The Altar of the Dead by Henry James.
The Altar of the Dead
HE had a mortal dislike, poor Stransom, to lean anniversaries, and
loved them still less when they made a pretence of a figure.
Celebrations and suppressions were equally painful to him, and but
one of the former found a place in his life. He had kept each year
in his own fashion the date of Mary Antrim's death. It would be
more to the point perhaps to say that this occasion kept HIM: it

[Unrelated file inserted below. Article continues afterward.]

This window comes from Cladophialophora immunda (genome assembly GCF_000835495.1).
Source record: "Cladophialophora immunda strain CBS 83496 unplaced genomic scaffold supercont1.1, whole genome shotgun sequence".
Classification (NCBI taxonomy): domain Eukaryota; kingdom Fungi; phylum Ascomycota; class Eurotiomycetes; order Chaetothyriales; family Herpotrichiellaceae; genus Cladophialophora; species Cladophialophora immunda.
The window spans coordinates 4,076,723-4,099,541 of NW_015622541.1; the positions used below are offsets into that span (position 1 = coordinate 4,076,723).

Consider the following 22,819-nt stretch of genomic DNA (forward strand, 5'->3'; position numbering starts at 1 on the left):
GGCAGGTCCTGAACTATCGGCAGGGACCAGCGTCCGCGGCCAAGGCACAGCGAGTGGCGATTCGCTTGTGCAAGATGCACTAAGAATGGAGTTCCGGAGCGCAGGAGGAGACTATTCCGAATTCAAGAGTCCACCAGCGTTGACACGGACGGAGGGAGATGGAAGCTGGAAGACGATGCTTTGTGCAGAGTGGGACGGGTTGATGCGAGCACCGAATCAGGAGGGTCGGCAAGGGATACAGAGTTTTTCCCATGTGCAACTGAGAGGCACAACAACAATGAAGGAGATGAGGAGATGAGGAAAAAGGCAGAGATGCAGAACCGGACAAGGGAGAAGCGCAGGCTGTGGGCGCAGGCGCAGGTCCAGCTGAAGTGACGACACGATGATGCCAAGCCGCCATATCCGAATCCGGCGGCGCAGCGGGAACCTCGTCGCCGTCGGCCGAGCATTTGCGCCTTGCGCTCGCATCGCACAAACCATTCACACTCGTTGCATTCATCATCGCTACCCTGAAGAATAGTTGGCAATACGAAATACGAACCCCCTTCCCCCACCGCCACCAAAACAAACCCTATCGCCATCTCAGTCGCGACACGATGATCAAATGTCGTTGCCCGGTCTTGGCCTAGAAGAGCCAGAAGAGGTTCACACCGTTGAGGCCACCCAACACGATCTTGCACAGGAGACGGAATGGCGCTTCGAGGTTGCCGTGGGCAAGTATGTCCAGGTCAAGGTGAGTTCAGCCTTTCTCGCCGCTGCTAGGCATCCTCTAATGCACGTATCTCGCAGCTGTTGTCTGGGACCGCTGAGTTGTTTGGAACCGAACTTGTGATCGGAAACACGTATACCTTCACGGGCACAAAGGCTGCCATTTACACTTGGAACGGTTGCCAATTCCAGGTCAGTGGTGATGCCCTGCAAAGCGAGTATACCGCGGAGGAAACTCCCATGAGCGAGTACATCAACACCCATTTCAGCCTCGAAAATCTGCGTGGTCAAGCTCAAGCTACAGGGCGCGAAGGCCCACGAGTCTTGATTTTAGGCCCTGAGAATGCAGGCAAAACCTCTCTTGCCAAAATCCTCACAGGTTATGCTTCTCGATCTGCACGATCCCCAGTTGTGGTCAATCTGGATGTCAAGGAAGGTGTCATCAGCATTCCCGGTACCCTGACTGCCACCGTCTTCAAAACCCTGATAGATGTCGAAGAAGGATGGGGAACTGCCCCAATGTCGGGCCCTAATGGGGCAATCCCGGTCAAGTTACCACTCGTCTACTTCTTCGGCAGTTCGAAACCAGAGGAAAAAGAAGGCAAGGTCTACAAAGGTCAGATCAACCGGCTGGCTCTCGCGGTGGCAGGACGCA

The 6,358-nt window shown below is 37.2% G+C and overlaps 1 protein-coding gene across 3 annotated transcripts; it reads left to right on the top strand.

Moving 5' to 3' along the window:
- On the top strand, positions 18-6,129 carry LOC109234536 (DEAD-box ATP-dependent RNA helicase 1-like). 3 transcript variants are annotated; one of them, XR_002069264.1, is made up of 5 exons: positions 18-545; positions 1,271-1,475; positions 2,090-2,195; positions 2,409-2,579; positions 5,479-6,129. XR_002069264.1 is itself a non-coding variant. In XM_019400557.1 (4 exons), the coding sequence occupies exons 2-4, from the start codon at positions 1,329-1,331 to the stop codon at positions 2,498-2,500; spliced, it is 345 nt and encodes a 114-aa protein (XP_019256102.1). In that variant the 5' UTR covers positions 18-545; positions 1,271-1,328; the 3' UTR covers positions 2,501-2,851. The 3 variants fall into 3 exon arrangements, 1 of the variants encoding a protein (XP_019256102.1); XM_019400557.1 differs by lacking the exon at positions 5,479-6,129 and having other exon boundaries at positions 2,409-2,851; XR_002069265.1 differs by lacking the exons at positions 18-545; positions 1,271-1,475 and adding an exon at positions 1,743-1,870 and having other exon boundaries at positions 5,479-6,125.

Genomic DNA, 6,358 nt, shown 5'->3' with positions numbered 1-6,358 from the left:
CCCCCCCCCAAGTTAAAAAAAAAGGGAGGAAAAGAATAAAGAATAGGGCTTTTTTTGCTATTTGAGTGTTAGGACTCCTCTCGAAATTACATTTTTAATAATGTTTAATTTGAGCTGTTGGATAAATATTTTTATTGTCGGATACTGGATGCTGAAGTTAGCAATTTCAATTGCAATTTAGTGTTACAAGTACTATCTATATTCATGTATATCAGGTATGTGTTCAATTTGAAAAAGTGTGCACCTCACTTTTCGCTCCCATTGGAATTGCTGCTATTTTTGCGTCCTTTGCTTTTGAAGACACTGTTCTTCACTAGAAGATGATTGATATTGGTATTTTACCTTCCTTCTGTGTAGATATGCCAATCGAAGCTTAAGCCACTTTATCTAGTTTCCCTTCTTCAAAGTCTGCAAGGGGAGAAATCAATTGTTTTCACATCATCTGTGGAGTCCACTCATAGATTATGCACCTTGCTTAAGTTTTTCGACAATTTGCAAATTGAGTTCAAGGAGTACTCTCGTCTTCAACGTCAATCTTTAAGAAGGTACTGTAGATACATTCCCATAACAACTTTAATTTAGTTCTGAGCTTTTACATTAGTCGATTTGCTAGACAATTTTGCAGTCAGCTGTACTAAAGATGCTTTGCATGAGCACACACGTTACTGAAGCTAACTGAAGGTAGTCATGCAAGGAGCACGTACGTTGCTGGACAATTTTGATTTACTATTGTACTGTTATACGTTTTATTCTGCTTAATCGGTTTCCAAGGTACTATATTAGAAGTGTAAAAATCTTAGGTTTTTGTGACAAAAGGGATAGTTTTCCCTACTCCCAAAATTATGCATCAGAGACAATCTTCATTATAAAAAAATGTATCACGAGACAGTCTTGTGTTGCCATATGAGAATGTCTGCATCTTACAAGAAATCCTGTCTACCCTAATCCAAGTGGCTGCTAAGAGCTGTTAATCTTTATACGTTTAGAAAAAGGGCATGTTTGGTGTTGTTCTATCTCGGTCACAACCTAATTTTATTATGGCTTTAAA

kept him at least effectually from doing anything else. It took
hold of him again and again with a hand of which time had softened
but never loosened the touch. He waked to his feast of memory as
consciously as he would have waked to his marriage-morn. Marriage
had had of old but too little to say to the matter: for the girl
who was to have been his bride there had been no bridal embrace.
She had died of a malignant fever after the wedding-day had been
fixed, and he had lost before fairly tasting it an affection that
promised to fill his life to the brim.